Keeping your tongue clean. Since the tongue is a prime collecting point for debris and bacteria, it makes sense to keep it clean. That might simply mean brushing its surface when you brush your teeth. You might, however, benefit from using a tongue scraper if you have more stubborn accumulations.

Maintaining your dentures. These and other dental appliances can accumulate food debris that if not removed can cause a “stink.” You should clean dentures daily using a denture cleaner or mild antibacterial soap and then rinse them off thoroughly. It also helps to take them out at bedtime.

Seeking dental care. Another source of bad breath could be tooth decay or gum disease, or even older dental work in need of repair. Treating these and other conditions (like an oral yeast infection) not only improves your dental health, it could do wonders for your breath.

There are also other sources of foul breath unrelated to the mouth—and some can be serious diseases like diabetes, cancer or lung infections. If your chronic bad breath doesn't respond to your hygiene efforts, it's a good idea to get checked medically.

Now as to holiday traditions, we can't help you maneuver your prospective sweetheart under the mistletoe with you—you're on your own, pal (or gal). But by following these tips for sound oral care, we're sure you'll have the “fresh breath” confidence to follow through from there.

If you would like more information about eliminating chronic bad breath, please contact us or schedule a consultation. To learn more, read the Dear Doctor magazine article “Bad Breath.”

December 11, 2020
Category: Oral Health
Tags: General Dentist  

You’re probably well aware by now that maintaining good oral health is immensely crucial to avoiding various oral health issues. But did you know that keeping your oral health in tiptop shape also ensures your general health? This is because poor oral health is directly correlated to an increased risk of various health problems such as stroke and heart disease.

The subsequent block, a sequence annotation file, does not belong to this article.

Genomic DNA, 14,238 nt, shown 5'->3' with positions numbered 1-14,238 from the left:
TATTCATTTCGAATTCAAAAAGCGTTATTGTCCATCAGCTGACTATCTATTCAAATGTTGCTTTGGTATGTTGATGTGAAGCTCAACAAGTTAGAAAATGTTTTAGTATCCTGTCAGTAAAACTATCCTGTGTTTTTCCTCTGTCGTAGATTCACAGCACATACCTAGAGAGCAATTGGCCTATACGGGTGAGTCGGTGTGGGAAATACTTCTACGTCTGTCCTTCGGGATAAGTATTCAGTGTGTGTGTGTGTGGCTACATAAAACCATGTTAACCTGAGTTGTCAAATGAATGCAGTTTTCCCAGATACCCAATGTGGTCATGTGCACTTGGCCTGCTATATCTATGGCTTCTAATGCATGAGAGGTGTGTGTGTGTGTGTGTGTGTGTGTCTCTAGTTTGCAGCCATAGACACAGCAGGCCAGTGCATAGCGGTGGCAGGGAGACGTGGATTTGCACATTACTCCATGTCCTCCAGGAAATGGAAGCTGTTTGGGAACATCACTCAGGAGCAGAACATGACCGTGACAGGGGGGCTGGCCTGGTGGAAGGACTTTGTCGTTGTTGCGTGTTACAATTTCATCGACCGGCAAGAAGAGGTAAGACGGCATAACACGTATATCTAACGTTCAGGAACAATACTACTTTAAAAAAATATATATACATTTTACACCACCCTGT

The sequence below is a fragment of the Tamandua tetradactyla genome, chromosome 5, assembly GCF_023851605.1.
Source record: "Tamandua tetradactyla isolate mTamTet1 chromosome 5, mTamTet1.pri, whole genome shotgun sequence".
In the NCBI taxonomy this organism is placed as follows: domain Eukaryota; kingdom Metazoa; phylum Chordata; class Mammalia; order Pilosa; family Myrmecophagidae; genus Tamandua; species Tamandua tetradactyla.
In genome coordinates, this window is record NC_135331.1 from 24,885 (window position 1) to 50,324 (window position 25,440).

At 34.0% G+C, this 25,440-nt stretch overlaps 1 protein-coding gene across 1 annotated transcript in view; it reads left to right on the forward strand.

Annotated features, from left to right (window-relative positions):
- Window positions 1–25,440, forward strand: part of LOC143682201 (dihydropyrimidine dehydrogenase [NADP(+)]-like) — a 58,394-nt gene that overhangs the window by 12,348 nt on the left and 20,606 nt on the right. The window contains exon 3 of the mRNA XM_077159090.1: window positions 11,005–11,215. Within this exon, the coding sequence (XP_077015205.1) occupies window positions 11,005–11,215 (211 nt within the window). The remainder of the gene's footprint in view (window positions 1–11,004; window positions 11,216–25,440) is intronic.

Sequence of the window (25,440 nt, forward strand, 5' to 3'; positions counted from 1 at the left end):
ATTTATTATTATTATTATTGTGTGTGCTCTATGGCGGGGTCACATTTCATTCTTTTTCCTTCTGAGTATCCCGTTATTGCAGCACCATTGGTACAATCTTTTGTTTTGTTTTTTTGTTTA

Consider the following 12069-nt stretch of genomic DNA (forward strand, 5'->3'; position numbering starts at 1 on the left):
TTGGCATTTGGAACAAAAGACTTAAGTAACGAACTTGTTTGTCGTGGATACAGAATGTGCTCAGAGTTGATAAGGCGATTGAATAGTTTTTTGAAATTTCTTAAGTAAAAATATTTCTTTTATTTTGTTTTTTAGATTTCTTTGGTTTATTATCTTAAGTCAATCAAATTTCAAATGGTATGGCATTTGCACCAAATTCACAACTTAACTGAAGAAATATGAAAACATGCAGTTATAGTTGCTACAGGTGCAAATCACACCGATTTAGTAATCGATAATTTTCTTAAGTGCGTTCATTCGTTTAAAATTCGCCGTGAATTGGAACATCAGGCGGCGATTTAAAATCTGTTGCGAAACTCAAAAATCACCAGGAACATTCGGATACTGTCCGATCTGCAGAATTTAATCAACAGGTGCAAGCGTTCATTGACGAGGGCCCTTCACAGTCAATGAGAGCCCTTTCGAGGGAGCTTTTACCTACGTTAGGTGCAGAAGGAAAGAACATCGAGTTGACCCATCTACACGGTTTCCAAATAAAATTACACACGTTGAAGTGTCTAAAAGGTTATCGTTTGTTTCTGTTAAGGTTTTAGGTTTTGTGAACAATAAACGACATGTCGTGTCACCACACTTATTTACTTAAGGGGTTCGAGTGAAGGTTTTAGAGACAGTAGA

That being said, with help from your dentist here at Corley Family Dental in Decatur, IL, Dr. Natalie Corley, or Dr. Chad Corley, you could ensure excellent oral health with general dentistry treatments. What are these treatments, exactly?

Preventive Dentistry Treatments

General dentists aid in preventing oral infections and oral cancers as well as other oral health complications. Professional cleanings performed by your dentist can likewise aid in preventing plaque, stain, and discoloration from accumulating in your teeth. Your dentist is more capable of cleaning your teeth and gums more effectively than any toothbrush can.

Professional Oral Health Checkups

During these crucial checkups, your dentist will thoroughly inspect your teeth, mouth, and gums for any potential issues. Depending on the results of your assessment, your dentist in Decatur, IL, may recommend some general dentistry treatments to prevent existing issues from progressing further and becoming harder to treat.

Likewise, keep in mind that your dentist has all the necessary tools to aid them in detecting oral health issues, like gum disease and cavities for instance, during their earliest phases when they’re still easier and more affordable to treat.

Restorative Dentistry Procedures

If your dental problems can’t be treated with regular cleanings and dental hygiene modifications, your dentist can still help save your tooth and safeguard it from further complications. For example, a cavity can be treated with a dental filling or a crown.

For severely damaged teeth, your dentist may be able to perform root canal therapy. Additionally, for teeth that can’t be saved, your dentist may recommend dental implants, bridges, and crowns, or dentures to replace your missing teeth.

Improved Oral Health

According to the Centers for Disease Control and Prevention, poor oral health is directly linked to poor overall health since the body is already more vulnerable to various complications since your immune system has already been compromised. So ensuring that your oral health is always in top condition will help lower your risk of developing all sorts of health problems.

Reach Out to Us to Learn More About How General Dentistry Can Benefit You

Book a meeting here at Corley Family Dental in Decatur, IL, Dr. Natalie Corley or Dr. Chad Corley, by calling (217) 330-6217.